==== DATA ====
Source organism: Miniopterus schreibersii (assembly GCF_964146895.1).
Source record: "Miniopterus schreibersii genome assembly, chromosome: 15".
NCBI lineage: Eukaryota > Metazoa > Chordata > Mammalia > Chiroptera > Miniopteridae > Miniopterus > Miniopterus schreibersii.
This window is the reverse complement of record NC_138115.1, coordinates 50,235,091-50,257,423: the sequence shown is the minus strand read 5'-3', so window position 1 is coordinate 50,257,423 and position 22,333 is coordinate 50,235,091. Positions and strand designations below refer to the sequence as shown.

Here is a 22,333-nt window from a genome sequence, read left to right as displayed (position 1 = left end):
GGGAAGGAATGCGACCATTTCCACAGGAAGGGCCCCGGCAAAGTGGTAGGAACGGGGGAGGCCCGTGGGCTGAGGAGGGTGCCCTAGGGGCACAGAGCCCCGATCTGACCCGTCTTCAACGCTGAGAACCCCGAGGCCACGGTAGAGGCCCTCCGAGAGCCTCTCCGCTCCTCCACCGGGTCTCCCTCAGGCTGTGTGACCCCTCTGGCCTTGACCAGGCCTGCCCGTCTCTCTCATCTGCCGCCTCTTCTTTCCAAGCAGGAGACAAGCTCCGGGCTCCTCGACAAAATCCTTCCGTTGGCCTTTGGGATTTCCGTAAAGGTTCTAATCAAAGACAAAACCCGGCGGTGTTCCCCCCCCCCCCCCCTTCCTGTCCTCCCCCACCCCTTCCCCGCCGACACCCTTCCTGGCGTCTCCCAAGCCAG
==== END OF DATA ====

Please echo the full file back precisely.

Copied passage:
Source organism: Miniopterus schreibersii (assembly GCF_964146895.1).
Source record: "Miniopterus schreibersii genome assembly, chromosome: 15".
NCBI lineage: Eukaryota > Metazoa > Chordata > Mammalia > Chiroptera > Miniopteridae > Miniopterus > Miniopterus schreibersii.
This window is the reverse complement of record NC_138115.1, coordinates 50,235,091-50,257,423: the sequence shown is the minus strand read 5'-3', so window position 1 is coordinate 50,257,423 and position 22,333 is coordinate 50,235,091. Positions and strand designations below refer to the sequence as shown.

Here is a 22,333-nt window from a genome sequence, read left to right as displayed (position 1 = left end):
GGGAAGGAATGCGACCATTTCCACAGGAAGGGCCCCGGCAAAGTGGTAGGAACGGGGGAGGCCCGTGGGCTGAGGAGGGTGCCCTAGGGGCACAGAGCCCCGATCTGACCCGTCTTCAACGCTGAGAACCCCGAGGCCACGGTAGAGGCCCTCCGAGAGCCTCTCCGCTCCTCCACCGGGTCTCCCTCAGGCTGTGTGACCCCTCTGGCCTTGACCAGGCCTGCCCGTCTCTCTCATCTGCCGCCTCTTCTTTCCAAGCAGGAGACAAGCTCCGGGCTCCTCGACAAAATCCTTCCGTTGGCCTTTGGGATTTCCGTAAAGGTTCTAATCAAAGACAAAACCCGGCGGTGTTCCCCCCCCCCCCCCCTTCCTGTCCTCCCCCACCCCTTCCCCGCCGACACCCTTCCTGGCGTCTCCCAAGCCAG